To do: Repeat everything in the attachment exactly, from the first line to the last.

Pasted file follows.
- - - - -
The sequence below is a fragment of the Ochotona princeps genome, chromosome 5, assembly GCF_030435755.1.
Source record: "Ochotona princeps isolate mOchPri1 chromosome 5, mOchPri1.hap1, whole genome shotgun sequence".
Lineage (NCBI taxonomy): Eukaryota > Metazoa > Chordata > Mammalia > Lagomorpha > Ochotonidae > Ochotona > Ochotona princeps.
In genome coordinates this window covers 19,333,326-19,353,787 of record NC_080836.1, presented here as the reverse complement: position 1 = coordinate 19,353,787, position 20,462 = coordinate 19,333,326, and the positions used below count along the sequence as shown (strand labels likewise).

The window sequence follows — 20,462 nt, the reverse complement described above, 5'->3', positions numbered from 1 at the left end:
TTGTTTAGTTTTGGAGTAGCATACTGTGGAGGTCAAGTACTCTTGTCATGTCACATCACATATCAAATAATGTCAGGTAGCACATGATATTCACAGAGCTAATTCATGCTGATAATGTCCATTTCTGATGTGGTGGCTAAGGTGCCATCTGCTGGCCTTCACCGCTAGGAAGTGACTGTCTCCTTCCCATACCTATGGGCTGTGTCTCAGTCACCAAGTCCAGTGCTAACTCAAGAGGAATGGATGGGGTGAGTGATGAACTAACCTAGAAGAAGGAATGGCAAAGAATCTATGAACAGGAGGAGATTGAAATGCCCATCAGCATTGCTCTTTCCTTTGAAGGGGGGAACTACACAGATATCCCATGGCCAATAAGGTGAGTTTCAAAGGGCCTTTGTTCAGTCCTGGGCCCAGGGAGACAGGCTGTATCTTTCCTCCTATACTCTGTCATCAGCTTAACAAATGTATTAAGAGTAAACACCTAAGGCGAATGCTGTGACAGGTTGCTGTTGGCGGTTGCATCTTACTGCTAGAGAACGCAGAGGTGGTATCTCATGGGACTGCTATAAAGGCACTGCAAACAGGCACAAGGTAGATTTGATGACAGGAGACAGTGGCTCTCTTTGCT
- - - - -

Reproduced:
The sequence below is a fragment of the Ochotona princeps genome, chromosome 5, assembly GCF_030435755.1.
Source record: "Ochotona princeps isolate mOchPri1 chromosome 5, mOchPri1.hap1, whole genome shotgun sequence".
Lineage (NCBI taxonomy): Eukaryota > Metazoa > Chordata > Mammalia > Lagomorpha > Ochotonidae > Ochotona > Ochotona princeps.
In genome coordinates this window covers 19,333,326-19,353,787 of record NC_080836.1, presented here as the reverse complement: position 1 = coordinate 19,353,787, position 20,462 = coordinate 19,333,326, and the positions used below count along the sequence as shown (strand labels likewise).

The window sequence follows — 20,462 nt, the reverse complement described above, 5'->3', positions numbered from 1 at the left end:
TTGTTTAGTTTTGGAGTAGCATACTGTGGAGGTCAAGTACTCTTGTCATGTCACATCACATATCAAATAATGTCAGGTAGCACATGATATTCACAGAGCTAATTCATGCTGATAATGTCCATTTCTGATGTGGTGGCTAAGGTGCCATCTGCTGGCCTTCACCGCTAGGAAGTGACTGTCTCCTTCCCATACCTATGGGCTGTGTCTCAGTCACCAAGTCCAGTGCTAACTCAAGAGGAATGGATGGGGTGAGTGATGAACTAACCTAGAAGAAGGAATGGCAAAGAATCTATGAACAGGAGGAGATTGAAATGCCCATCAGCATTGCTCTTTCCTTTGAAGGGGGGAACTACACAGATATCCCATGGCCAATAAGGTGAGTTTCAAAGGGCCTTTGTTCAGTCCTGGGCCCAGGGAGACAGGCTGTATCTTTCCTCCTATACTCTGTCATCAGCTTAACAAATGTATTAAGAGTAAACACCTAAGGCGAATGCTGTGACAGGTTGCTGTTGGCGGTTGCATCTTACTGCTAGAGAACGCAGAGGTGGTATCTCATGGGACTGCTATAAAGGCACTGCAAACAGGCACAAGGTAGATTTGATGACAGGAGACAGTGGCTCTCTTTGCT